Before a craftsman can truly ply his trade, he must be equipped with the proper tools, and Web Application Developers are no exception. Below is a list of the tools that I find useful.
Firefox by Mozilla, Inc.http://www.spreadfirefox.com/?q=affiliates&id=199155&t=218
Firefox is not just a browser, but the best development tool for web applications. It complies with almost every web standard, is extremely fast, and has the most plugins that aid developers. Keep in mind that a web application developer should always code first in a standards compliant browser, then tackle less compliant browsers, such as Internet Explorer.
There are a large number of useful FireFox extensions, but here are the ones that I find most useful:
Firebug by Joe Hewitt
Web Developer Toolkit (WDT) by Chris Pederick
This toolbar is filled with a lot of little features that increase productivity. Some of the most helpful features are: live cookie editing, outlining elements by tag type, and resizing to browser to support different resolutions. After spending some time and get to know the features, I am sure you will find something that you cannot live without.
MeasureIt by Kevin Freitas
While FireBug is a great tool for viewing element sizes, it is not very good to measure whitespace. MeasureIt allows you to measure all aspects of a webpage by simply clicking and dragging.
PageSpeed by Google, Inc.
This is a FireBug addon to analyze web pages to find what detailed changes you can implement to tune improve the performance of your Web Application.
View Source Chart (VSC) by Jennifer Madden
This is similar to the standard
view the page source, but more powerful, as it is more readable and includes elements that were rendered by DOM scripting and AJAX. However, I no longer use this addon as FireBug has similar features.
Y-Slow by Yahoo, Inc.
This is a FireBug addon to analyze web pages to find what simple changes you can implement to drastically improve the performance of your Web Application.
Internet Explorer (IE) by Microsofthttp://www.microsoft.com/windows/internet-explorer/default.aspx
Unfortunately, after your development in FireFox, you then need to look at your web application in Internet Explorer. Although, it is far easier and efficient to not support IE, your business demands will probably require you to support IE, as it has the largest market shared among web users. And to make matters worse you also need support the last few versions of IE, as many users are not tech savvy and often corporations mandate their employees use older versions of IE.
Microsoft Script Debugger (MSD) by Microsoft
Fiddler by Microsoft
Fiddler allows developers to see most network traffic in and out of your computer by using a proxy. This is useful for monitoring http and AJAX request in IE. You can also use this with other browsers (see the documentation).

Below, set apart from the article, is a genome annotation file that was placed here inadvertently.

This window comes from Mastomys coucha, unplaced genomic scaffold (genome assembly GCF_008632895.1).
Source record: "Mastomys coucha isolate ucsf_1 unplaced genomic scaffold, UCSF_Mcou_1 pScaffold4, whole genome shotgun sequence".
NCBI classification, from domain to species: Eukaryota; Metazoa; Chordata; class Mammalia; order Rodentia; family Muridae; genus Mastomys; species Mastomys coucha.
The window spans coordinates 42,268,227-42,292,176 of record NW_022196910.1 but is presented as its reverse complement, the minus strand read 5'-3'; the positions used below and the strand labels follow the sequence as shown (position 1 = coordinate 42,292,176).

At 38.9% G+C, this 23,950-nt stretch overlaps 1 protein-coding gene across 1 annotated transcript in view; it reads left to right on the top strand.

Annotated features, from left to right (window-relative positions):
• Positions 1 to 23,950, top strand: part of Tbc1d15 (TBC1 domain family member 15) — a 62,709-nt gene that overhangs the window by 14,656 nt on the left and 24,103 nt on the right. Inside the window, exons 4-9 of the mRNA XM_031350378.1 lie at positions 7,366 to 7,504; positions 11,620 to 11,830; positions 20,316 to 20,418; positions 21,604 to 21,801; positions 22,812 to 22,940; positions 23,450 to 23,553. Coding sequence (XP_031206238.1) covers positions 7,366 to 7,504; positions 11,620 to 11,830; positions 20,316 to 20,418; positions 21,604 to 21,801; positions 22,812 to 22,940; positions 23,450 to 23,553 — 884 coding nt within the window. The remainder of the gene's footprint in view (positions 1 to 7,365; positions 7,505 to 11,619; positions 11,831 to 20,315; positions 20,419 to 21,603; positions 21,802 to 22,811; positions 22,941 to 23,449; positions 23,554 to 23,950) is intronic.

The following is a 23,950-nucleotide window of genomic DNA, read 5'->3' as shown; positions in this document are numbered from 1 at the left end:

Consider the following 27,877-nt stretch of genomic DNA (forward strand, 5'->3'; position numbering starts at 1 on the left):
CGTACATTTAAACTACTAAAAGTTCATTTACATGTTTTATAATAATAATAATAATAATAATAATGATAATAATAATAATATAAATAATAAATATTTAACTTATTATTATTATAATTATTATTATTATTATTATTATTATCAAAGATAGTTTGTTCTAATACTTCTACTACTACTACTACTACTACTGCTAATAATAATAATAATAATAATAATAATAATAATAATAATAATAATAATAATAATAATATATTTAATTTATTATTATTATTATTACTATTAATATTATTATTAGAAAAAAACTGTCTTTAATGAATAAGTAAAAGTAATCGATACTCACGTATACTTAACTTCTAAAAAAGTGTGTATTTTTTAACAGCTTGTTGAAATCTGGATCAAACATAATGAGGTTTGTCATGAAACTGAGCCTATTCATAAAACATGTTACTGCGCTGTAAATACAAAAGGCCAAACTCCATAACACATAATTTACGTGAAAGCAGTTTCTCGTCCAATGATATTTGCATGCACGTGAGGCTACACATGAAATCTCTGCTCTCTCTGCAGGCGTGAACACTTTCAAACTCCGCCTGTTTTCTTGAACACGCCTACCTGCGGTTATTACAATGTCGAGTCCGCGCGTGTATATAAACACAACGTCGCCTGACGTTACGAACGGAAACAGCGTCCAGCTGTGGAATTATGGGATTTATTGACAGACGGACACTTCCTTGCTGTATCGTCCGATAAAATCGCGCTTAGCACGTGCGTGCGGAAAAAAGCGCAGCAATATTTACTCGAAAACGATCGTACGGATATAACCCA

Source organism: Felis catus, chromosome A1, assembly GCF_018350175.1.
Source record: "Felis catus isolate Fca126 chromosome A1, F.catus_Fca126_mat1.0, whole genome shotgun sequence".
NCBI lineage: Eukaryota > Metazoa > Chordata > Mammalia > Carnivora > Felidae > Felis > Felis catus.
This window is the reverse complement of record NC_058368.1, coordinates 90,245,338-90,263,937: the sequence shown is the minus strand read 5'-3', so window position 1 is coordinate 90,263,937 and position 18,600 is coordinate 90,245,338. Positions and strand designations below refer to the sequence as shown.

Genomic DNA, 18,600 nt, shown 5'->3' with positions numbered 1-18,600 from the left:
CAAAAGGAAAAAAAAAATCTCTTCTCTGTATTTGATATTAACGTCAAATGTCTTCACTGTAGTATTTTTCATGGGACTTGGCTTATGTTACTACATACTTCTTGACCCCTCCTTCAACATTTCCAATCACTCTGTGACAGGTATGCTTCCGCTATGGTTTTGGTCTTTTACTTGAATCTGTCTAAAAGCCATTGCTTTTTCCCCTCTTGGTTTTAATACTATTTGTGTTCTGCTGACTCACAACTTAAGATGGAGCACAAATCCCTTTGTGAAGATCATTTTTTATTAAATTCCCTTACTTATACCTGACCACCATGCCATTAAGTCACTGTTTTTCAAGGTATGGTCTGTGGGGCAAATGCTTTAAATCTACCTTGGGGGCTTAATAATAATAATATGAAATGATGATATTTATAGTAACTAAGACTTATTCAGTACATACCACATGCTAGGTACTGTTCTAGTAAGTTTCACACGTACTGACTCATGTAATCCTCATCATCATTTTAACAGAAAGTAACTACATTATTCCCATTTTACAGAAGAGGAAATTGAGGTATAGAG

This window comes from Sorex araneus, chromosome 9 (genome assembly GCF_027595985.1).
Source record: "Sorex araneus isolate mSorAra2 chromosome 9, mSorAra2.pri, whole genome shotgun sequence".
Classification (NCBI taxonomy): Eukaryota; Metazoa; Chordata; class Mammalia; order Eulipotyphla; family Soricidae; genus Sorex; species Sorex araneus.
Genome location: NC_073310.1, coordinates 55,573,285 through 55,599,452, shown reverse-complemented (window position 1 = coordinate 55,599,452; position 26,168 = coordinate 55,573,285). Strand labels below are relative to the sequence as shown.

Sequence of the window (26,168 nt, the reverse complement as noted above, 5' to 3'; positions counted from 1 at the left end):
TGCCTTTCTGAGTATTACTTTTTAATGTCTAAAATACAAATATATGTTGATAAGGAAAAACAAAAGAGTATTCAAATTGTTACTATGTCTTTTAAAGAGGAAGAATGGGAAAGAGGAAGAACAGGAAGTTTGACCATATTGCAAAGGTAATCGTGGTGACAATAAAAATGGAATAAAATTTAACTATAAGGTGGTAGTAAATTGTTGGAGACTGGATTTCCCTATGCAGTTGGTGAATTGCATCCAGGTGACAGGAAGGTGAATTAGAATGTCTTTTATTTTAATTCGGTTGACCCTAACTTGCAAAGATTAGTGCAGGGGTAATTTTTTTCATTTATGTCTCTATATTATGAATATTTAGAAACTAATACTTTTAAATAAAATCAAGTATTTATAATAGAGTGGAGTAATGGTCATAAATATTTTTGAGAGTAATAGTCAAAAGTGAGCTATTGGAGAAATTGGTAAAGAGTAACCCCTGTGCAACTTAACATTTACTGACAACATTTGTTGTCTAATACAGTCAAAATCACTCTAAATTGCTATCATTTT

Multiple IE (MIE) by Manfred Staudinger
You still need to support IE 6 for a few years and this tool allows you to run an IE 6 instance without launching a virtual PC. You can also see how your pages behave in IE 3, 4.01, 5.01, 5.5, and 6, without interfering with the latest version of IE. The only problem I have ever encountered is an occasional memory leak having to do with older IE versions and displaying elements with the opacity style.
IE Developer Toolbar
Although, it has a long way to go to replace the Web Developer Toolbar of FireFox, this is must-have tool for IE 6+. You can outline and navigate through the DOM, measure page elements, see and change applied styles, and more.
DebugBar for IE8
This is the latest tool in your arsenal, combining IE Developer Toolbar and Microsoft Script Debugger to have a tool that attempts to rival FireBug. It does not, but at least it&rsquot;s a step in the right direction.
Opera has been around for a long time, but has never really claimed much market share, except on mobile platforms. I usually check to make sure my web applications look decent in Opera, and since it is mostly standards compliant, anything that works in FireFox, tends to work in Opera as well.
Opera 9 Developer Console
Safari is blazing fast and with the new found popularity of MAC computing and the iPhone, it is becoming an important player in the browser market. It is based on Web-Kit technology, and is also mostly standards compliant.
This is part of Safari 3+. It allows you to inspect the DOM, to see the styles applied to elements and the surrounding HTML. If you also need to support earlier version of Safari, I suggest you test and fix Safari 3+ first. Then run separate Safari installations for each version and see if the bug is fixed, before trying to debug in those less hospitable versions.
Google has entered the browser market as well with its Chrome browser, which is also based on Web-Kit. So it renders very similarly to Safari and will often have the same issues. Additionally, Chrome creates a new process for each tab, so it should crash less frequently.
JSLint by Douglas Crockford
JSMin by Douglas Crockford
jsmin.exe < fileToCompress.js > fileToStoreCompressedJS.js
Online minifiers are also available:
csstidy.exe < fileToCompress.css --template=highest > fileToStoreCompressedCSS.css
This is the CSS version of JSMin. Use it to remove needless white spaces and comments from your production code. Some online CSS minifiers are: